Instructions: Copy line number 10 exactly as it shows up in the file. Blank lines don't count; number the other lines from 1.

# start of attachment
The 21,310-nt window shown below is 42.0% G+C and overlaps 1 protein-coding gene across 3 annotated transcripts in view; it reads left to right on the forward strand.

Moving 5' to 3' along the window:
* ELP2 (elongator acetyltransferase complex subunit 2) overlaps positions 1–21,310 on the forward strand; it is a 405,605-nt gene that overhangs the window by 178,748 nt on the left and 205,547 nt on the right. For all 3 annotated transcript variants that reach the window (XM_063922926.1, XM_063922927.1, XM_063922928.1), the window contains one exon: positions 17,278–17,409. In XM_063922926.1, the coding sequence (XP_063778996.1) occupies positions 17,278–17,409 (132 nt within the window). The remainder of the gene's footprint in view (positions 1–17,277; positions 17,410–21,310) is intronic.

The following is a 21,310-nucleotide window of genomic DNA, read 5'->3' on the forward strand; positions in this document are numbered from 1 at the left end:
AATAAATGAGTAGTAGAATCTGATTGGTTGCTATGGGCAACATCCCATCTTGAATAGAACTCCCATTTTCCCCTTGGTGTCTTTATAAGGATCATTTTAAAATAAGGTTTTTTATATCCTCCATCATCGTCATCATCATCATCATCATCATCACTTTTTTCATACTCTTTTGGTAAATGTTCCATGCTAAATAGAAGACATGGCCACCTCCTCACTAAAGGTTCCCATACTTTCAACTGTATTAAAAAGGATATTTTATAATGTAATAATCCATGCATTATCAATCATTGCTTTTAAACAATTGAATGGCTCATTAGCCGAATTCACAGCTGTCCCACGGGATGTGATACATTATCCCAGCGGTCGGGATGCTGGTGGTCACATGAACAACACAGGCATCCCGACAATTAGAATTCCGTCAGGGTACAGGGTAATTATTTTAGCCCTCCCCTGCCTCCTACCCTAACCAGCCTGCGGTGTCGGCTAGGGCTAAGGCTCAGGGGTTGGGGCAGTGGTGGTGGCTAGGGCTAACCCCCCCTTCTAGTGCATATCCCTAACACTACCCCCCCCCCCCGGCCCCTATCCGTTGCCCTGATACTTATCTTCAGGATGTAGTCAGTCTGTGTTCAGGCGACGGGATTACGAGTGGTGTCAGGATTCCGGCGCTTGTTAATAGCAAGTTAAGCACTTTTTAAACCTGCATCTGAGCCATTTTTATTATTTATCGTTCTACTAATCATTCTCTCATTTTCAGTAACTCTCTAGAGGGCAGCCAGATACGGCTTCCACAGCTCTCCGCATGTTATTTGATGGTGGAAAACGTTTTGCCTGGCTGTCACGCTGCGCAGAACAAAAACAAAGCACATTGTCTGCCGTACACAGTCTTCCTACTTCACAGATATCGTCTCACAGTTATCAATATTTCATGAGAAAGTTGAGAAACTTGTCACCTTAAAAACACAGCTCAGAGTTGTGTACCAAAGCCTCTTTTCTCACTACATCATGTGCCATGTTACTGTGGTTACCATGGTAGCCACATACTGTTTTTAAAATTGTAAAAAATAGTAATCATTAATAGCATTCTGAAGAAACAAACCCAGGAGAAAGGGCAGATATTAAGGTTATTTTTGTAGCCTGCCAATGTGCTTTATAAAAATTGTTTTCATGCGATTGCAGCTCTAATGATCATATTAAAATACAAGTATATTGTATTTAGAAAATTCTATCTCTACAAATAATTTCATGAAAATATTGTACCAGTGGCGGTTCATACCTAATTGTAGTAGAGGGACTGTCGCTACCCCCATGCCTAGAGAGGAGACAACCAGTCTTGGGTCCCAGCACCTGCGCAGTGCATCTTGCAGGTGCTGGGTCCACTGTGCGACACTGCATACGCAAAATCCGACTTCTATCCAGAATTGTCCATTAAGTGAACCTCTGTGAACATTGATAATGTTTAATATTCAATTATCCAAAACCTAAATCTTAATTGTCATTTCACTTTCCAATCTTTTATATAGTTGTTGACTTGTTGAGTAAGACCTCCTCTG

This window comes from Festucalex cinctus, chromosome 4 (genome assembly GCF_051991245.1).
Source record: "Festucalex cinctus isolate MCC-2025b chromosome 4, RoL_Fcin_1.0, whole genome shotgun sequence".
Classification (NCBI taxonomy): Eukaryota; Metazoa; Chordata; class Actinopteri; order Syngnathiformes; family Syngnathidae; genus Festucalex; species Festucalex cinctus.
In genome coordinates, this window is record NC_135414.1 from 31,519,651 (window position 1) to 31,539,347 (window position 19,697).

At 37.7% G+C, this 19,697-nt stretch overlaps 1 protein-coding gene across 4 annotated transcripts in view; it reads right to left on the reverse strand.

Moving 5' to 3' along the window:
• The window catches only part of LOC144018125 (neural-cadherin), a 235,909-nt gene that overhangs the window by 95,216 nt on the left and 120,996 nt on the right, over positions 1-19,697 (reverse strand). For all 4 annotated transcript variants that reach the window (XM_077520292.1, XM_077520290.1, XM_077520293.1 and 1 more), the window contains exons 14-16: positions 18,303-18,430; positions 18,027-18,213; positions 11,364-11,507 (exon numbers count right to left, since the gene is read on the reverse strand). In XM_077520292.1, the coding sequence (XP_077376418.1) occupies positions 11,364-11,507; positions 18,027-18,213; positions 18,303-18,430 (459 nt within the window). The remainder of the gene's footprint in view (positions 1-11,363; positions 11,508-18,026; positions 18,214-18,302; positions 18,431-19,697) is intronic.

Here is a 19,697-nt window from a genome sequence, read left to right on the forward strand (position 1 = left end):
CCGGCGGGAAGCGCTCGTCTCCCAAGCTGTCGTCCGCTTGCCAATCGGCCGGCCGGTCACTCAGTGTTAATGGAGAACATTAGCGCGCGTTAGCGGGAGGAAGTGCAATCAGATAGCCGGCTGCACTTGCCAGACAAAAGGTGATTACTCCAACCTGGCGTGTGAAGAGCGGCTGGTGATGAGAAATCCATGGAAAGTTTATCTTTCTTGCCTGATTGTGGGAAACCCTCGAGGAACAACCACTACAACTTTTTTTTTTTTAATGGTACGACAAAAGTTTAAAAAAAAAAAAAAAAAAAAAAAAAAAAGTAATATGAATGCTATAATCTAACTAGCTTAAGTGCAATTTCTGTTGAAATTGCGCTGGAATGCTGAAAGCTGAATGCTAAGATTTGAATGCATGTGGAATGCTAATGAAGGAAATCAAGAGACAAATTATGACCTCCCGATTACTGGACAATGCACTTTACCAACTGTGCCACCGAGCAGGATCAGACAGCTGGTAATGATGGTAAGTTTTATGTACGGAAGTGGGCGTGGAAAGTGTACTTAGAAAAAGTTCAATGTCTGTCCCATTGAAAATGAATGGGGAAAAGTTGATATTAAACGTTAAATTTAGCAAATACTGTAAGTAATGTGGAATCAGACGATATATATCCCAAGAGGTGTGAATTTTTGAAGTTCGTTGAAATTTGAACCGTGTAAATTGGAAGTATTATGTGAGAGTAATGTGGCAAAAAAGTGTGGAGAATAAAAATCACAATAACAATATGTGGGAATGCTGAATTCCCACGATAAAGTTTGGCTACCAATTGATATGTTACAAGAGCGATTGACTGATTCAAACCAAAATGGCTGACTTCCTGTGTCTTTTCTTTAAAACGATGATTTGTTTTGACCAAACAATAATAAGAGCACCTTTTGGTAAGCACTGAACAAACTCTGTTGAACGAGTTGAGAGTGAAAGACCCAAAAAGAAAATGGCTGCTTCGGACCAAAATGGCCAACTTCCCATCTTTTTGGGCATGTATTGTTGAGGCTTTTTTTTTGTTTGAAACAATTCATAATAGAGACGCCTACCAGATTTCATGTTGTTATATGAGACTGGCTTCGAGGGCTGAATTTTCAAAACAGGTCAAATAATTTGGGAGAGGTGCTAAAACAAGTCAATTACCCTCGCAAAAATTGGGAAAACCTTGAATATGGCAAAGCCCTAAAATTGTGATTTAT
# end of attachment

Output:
At 37.7% G+C, this 19,697-nt stretch overlaps 1 protein-coding gene across 4 annotated transcripts in view; it reads right to left on the reverse strand.